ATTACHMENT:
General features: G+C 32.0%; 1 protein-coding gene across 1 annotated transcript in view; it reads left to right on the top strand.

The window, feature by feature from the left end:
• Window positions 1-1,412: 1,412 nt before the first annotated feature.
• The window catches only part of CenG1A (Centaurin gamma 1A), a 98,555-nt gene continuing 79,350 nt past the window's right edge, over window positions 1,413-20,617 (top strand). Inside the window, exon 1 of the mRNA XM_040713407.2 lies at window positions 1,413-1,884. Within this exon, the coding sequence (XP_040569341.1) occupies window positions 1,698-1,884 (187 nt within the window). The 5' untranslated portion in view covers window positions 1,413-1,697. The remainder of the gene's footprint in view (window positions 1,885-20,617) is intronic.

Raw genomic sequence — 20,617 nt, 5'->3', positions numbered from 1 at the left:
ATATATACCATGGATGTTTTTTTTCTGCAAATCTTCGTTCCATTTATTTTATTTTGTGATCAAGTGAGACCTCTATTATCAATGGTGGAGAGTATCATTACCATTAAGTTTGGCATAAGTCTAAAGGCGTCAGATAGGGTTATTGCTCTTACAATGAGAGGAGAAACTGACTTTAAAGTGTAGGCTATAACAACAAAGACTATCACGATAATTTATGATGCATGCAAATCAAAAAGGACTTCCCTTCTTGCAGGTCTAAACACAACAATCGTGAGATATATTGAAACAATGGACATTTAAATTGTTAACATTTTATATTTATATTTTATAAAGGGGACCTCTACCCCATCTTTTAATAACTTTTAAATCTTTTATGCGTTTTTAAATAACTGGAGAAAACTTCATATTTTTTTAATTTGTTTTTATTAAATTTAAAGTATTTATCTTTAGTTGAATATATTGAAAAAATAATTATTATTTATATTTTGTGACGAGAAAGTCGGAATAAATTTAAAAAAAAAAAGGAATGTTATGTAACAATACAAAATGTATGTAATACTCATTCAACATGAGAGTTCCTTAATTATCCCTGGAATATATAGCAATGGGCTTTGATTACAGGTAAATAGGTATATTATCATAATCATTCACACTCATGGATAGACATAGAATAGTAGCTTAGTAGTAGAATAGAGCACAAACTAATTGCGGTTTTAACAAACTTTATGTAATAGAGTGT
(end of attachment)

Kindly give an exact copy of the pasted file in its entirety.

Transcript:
General features: G+C 32.0%; 1 protein-coding gene across 1 annotated transcript in view; it reads left to right on the top strand.

The window, feature by feature from the left end:
• Window positions 1-1,412: 1,412 nt before the first annotated feature.
• The window catches only part of CenG1A (Centaurin gamma 1A), a 98,555-nt gene continuing 79,350 nt past the window's right edge, over window positions 1,413-20,617 (top strand). Inside the window, exon 1 of the mRNA XM_040713407.2 lies at window positions 1,413-1,884. Within this exon, the coding sequence (XP_040569341.1) occupies window positions 1,698-1,884 (187 nt within the window). The 5' untranslated portion in view covers window positions 1,413-1,697. The remainder of the gene's footprint in view (window positions 1,885-20,617) is intronic.

Raw genomic sequence — 20,617 nt, 5'->3', positions numbered from 1 at the left:
ATATATACCATGGATGTTTTTTTTCTGCAAATCTTCGTTCCATTTATTTTATTTTGTGATCAAGTGAGACCTCTATTATCAATGGTGGAGAGTATCATTACCATTAAGTTTGGCATAAGTCTAAAGGCGTCAGATAGGGTTATTGCTCTTACAATGAGAGGAGAAACTGACTTTAAAGTGTAGGCTATAACAACAAAGACTATCACGATAATTTATGATGCATGCAAATCAAAAAGGACTTCCCTTCTTGCAGGTCTAAACACAACAATCGTGAGATATATTGAAACAATGGACATTTAAATTGTTAACATTTTATATTTATATTTTATAAAGGGGACCTCTACCCCATCTTTTAATAACTTTTAAATCTTTTATGCGTTTTTAAATAACTGGAGAAAACTTCATATTTTTTTAATTTGTTTTTATTAAATTTAAAGTATTTATCTTTAGTTGAATATATTGAAAAAATAATTATTATTTATATTTTGTGACGAGAAAGTCGGAATAAATTTAAAAAAAAAAAGGAATGTTATGTAACAATACAAAATGTATGTAATACTCATTCAACATGAGAGTTCCTTAATTATCCCTGGAATATATAGCAATGGGCTTTGATTACAGGTAAATAGGTATATTATCATAATCATTCACACTCATGGATAGACATAGAATAGTAGCTTAGTAGTAGAATAGAGCACAAACTAATTGCGGTTTTAACAAACTTTATGTAATAGAGTGT